Never in this World’s history was there a freer field to fight the battle of God than in this city, and never yet, take them all in all, were there more generous foes to contend against? But let it be borne well in mind, the battle is a severe one, all the more so, perhaps, because the field is so open and Catholics are so free. Here in America there is nothing of the glory of martyrdom to sustain us in effort that turns defeat into victory, and by one death wins a thousand lives.
St. Monica’s Church, Chicago’s first African-American parish, was founded by Father Tolton in 1889. In 1924, it was merged with St. Elizabeth’s.
Ours is not a clash of arms and of battle, but a struggle of intellects. The Church must not only hold her own, but she must also win others. The Catholics of these United States have right at their own doors one of the greatest of social questions: Eight millions of Negro people ask to be lifted up; Catholics have it in their power to show forth in the strongest manner the social power of their faith.
Most Rev. Father, we only pray that the Negroes of these United States will soon understand that if prejudice is to remain for a season on earth there is one place where it must be unknown and that is within the sacred circle of the Catholic Church. We hope he will soon learn that the solemn dogma of the Catholic Church is the equality of all men before their God, and they should know the whole history of the Catholic Church has been a ceaseless protest against slavery, even to-day the voice of Leo** goes forth from the Vatican hoping and praying that the last blow to human slavery be dealt out by Christians amid the wilds of Africa.
The Technical School for Colored Girls, founded in Chicago in 1885.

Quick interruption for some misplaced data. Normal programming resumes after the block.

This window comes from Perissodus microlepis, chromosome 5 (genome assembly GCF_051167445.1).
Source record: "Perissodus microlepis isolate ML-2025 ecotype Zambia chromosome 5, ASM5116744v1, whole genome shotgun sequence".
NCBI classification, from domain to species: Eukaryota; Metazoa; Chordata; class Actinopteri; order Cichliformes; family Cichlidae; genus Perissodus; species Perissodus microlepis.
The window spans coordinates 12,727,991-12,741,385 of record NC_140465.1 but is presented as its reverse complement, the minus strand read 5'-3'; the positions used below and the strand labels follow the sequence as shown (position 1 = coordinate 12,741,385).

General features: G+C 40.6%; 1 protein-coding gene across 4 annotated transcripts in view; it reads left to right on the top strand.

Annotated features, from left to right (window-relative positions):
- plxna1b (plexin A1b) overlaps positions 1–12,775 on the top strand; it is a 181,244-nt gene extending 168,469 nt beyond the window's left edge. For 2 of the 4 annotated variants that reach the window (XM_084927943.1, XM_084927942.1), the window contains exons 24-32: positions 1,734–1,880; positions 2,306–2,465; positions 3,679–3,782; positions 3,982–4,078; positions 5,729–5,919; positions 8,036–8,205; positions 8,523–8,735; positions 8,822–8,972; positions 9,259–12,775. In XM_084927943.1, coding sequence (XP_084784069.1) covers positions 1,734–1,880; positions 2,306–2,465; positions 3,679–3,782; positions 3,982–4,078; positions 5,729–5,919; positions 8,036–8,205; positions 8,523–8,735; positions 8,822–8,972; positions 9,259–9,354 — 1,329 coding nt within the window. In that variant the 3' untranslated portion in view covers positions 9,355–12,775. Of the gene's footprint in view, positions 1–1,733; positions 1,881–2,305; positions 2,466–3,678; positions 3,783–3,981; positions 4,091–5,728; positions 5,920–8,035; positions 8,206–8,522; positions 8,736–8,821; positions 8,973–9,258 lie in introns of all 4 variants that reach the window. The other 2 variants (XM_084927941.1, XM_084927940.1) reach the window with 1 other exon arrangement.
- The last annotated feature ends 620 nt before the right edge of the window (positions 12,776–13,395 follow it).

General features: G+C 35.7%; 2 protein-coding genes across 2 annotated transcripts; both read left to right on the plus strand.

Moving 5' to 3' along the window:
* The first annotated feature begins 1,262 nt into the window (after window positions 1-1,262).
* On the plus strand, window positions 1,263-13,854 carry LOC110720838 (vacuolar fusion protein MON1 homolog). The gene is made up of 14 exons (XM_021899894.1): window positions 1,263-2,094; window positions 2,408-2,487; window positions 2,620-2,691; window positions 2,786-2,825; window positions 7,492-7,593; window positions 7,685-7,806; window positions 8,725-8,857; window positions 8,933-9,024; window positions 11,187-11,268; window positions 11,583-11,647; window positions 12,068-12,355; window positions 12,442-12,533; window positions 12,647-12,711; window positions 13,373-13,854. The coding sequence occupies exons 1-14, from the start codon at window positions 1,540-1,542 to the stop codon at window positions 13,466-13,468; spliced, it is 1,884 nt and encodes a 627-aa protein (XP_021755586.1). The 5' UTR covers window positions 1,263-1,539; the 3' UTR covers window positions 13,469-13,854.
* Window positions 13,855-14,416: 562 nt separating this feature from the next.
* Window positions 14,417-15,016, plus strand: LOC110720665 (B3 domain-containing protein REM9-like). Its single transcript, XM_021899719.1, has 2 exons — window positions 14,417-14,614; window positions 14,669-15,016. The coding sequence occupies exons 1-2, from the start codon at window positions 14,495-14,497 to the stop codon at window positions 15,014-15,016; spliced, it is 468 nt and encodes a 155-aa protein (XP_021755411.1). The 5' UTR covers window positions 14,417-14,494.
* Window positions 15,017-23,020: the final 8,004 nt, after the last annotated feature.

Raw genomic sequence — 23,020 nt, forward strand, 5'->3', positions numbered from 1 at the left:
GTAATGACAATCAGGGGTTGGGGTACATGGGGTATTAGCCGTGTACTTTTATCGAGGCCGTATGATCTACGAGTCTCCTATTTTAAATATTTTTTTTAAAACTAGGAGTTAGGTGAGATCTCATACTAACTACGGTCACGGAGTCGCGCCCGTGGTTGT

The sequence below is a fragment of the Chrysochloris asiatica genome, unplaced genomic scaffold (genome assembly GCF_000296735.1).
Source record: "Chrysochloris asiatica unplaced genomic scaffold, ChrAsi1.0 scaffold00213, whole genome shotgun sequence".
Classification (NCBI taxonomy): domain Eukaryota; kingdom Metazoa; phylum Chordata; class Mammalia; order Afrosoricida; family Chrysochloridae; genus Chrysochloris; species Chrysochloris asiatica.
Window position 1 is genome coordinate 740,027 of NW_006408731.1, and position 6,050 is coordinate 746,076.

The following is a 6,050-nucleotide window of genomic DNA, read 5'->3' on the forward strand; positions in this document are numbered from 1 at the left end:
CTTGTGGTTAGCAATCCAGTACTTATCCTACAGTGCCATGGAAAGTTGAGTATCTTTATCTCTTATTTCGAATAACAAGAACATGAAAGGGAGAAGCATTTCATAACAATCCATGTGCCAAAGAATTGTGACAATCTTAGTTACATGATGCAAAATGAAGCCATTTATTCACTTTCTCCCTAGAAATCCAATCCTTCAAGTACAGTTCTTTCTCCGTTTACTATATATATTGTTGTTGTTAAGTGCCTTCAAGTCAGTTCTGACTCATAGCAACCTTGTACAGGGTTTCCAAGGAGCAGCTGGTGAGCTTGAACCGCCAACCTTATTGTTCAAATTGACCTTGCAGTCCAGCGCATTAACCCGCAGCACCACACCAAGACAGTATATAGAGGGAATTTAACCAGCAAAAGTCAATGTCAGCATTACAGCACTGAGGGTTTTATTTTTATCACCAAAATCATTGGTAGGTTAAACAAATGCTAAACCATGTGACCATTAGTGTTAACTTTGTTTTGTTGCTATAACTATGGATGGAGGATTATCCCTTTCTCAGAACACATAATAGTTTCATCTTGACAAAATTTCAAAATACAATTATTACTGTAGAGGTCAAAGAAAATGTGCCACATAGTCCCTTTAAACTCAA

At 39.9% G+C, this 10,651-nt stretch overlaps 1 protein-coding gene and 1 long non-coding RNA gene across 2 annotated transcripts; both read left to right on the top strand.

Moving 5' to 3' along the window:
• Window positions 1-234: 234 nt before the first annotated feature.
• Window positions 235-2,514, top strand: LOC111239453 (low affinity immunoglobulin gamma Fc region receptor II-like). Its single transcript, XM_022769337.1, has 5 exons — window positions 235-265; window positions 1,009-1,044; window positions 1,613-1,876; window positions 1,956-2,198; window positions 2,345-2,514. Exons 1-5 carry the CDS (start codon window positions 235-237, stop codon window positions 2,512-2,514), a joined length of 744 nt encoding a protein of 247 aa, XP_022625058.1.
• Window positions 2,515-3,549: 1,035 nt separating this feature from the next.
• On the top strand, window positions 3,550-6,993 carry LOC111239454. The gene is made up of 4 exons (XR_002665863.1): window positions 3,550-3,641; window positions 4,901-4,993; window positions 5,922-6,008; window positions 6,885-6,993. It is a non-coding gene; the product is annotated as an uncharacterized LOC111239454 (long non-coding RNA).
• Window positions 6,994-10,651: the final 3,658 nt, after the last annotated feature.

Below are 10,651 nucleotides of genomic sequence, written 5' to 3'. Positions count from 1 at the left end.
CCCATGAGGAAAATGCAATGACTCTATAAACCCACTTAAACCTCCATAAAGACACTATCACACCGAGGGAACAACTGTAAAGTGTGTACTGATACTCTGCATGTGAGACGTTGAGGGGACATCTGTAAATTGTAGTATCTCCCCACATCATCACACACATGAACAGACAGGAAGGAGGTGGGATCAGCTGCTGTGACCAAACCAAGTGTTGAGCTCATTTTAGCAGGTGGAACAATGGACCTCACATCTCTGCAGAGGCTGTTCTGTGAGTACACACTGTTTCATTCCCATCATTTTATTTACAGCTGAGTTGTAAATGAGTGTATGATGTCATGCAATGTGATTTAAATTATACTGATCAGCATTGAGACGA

The question is often asked, is the Negro susceptible of education? Yes, answer the statistics. In the Southern States, in 1865, among one thousand Negroes, you could find one that knew the alphabet, whilst to-day, more than twenty per cent, of all over ten years old can read and write. This proportion is so much the more to be remarked as there are many illiterate whites in those States.
More might be said on this question, but suffice it to say that we, the Negro Catholics of Chicago, will show good examples of sobriety and charity to all men, for no sermon is as powerful as the unspoken sermon of good example preached by a model, Christian man.
In conclusion, dear Archbishop, we turn to you, and address ourselves, by wishing you to have a long life, and many years of uninterrupted happiness.
James J. McGovern, Souvenir of the Silver Jubilee in the Episcopacy of His Grace, The Most Rev. Patrick Augustine Feehan, Archbishop of Chicago (1865-1890).
*Father Augustus Tolton (1854-1897) was the first priest ordained for service in the United States who was known to be African-American. Between 1854 and 1864, the Healy brothers (James, Alexander, and Patrick), whose mother was African-American, were ordained, but their racial identity was kept a secret from the public. He served in Chicago from 1889 until his death eight years later. The Archdiocese of Chicago launched his canonization cause in 2010.
**Leo XIII (1810-1903) reigned as Pope from 1878 until his death in 1903.